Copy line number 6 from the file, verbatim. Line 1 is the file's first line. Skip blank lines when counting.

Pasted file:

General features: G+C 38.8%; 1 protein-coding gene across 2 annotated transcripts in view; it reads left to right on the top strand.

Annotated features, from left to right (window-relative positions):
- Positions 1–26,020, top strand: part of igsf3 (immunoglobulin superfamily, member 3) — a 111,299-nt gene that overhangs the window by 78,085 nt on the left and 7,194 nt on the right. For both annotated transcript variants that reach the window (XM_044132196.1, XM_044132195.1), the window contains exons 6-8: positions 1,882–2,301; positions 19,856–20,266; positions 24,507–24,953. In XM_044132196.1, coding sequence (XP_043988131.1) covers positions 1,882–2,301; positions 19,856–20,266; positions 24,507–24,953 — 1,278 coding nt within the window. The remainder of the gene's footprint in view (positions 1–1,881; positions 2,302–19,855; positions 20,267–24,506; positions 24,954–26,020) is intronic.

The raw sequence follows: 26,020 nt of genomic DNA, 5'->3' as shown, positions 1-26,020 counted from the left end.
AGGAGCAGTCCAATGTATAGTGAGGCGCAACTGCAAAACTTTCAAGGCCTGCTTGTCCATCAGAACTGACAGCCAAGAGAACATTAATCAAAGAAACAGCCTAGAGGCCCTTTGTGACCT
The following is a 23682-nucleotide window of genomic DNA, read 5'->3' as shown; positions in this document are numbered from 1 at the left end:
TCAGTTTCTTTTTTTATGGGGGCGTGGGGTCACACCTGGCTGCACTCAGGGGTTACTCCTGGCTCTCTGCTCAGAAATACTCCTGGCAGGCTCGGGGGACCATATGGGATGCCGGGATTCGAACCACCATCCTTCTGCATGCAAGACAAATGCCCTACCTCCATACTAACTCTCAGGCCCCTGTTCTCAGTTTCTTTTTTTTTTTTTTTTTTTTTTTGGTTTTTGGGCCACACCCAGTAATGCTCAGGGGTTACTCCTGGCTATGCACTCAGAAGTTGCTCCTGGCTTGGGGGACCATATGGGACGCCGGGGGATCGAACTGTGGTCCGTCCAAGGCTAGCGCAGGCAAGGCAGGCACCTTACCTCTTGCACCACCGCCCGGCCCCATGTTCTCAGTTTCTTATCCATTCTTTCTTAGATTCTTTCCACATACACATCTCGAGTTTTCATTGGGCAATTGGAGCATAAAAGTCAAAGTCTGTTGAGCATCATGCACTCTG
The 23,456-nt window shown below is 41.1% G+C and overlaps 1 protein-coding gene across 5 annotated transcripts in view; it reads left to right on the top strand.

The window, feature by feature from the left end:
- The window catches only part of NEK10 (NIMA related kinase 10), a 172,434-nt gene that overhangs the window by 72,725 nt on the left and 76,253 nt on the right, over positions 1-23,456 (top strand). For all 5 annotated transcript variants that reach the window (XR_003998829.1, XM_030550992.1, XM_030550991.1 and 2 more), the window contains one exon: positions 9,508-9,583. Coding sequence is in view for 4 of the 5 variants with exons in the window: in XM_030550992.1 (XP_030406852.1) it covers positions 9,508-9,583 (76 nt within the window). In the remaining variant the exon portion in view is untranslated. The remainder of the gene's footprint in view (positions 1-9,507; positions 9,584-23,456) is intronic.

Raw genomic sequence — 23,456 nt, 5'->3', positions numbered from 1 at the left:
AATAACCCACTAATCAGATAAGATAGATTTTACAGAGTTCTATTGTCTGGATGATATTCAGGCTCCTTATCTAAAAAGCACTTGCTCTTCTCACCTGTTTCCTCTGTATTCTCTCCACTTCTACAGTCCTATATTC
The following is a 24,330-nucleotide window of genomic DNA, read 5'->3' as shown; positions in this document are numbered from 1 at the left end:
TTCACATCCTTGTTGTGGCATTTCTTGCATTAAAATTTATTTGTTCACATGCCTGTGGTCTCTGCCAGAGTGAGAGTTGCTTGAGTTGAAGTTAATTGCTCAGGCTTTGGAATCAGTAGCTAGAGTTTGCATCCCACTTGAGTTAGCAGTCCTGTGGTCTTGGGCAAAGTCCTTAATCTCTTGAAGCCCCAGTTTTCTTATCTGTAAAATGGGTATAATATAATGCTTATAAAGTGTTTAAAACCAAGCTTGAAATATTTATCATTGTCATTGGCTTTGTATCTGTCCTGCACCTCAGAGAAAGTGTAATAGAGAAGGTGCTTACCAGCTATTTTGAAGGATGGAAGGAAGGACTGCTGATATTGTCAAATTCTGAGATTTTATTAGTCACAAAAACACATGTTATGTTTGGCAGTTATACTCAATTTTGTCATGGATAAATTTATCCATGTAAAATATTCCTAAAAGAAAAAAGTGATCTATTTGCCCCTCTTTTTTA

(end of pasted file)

The following is a 23682-nucleotide window of genomic DNA, read 5'->3' as shown; positions in this document are numbered from 1 at the left end: